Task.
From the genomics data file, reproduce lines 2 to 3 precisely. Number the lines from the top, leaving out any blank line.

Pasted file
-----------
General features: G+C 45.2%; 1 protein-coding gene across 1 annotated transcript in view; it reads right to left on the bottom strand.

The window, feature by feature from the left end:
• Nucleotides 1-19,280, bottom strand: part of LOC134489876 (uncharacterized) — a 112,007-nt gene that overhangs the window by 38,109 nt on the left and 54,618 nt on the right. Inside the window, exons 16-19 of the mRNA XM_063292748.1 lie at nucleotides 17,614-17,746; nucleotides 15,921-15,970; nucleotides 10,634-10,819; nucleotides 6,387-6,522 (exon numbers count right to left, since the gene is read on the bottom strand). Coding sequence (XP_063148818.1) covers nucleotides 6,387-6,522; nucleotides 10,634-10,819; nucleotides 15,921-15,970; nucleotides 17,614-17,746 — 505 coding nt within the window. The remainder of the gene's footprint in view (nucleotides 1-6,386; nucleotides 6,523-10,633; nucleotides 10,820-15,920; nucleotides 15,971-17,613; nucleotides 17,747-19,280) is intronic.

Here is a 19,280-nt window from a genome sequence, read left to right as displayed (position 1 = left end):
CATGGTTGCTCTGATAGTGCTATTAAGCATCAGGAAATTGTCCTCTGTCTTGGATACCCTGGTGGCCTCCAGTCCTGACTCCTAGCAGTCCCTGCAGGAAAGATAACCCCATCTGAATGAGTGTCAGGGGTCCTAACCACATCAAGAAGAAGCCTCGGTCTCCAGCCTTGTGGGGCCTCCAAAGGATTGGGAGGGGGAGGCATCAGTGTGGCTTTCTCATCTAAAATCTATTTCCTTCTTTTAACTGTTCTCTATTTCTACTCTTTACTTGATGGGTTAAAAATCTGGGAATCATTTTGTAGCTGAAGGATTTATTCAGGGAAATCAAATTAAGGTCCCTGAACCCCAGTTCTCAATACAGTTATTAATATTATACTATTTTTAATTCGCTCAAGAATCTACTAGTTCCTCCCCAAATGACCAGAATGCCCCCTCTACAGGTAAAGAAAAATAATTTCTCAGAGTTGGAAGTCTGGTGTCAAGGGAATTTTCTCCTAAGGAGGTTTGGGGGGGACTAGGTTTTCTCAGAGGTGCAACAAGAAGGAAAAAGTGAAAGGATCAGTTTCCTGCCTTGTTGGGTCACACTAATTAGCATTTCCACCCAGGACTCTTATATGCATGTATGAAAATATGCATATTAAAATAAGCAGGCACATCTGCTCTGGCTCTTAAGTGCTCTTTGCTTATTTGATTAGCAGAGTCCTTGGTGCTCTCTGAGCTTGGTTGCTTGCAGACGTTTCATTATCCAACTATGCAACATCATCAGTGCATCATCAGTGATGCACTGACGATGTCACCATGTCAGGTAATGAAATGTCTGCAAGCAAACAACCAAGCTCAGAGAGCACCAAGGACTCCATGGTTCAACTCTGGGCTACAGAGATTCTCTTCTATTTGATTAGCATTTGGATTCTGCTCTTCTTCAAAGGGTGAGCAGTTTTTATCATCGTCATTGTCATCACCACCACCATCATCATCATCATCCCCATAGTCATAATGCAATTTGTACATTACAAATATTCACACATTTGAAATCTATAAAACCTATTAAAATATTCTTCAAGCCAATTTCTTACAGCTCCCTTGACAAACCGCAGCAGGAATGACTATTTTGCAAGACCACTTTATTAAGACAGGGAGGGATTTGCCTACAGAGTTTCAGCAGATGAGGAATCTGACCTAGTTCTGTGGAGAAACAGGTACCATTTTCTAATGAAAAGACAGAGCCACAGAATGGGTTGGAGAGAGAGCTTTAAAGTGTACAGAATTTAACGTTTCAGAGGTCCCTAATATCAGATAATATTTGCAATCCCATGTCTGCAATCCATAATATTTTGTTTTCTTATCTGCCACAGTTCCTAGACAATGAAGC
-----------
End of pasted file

The window, feature by feature from the left end:
• Nucleotides 1-19,280, bottom strand: part of LOC134489876 (uncharacterized) — a 112,007-nt gene that overhangs the window by 38,109 nt on the left and 54,618 nt on the right. Inside the window, exons 16-19 of the mRNA XM_063292748.1 lie at nucleotides 17,614-17,746; nucleotides 15,921-15,970; nucleotides 10,634-10,819; nucleotides 6,387-6,522 (exon numbers count right to left, since the gene is read on the bottom strand). Coding sequence (XP_063148818.1) covers nucleotides 6,387-6,522; nucleotides 10,634-10,819; nucleotides 15,921-15,970; nucleotides 17,614-17,746 — 505 coding nt within the window. The remainder of the gene's footprint in view (nucleotides 1-6,386; nucleotides 6,523-10,633; nucleotides 10,820-15,920; nucleotides 15,971-17,613; nucleotides 17,747-19,280) is intronic.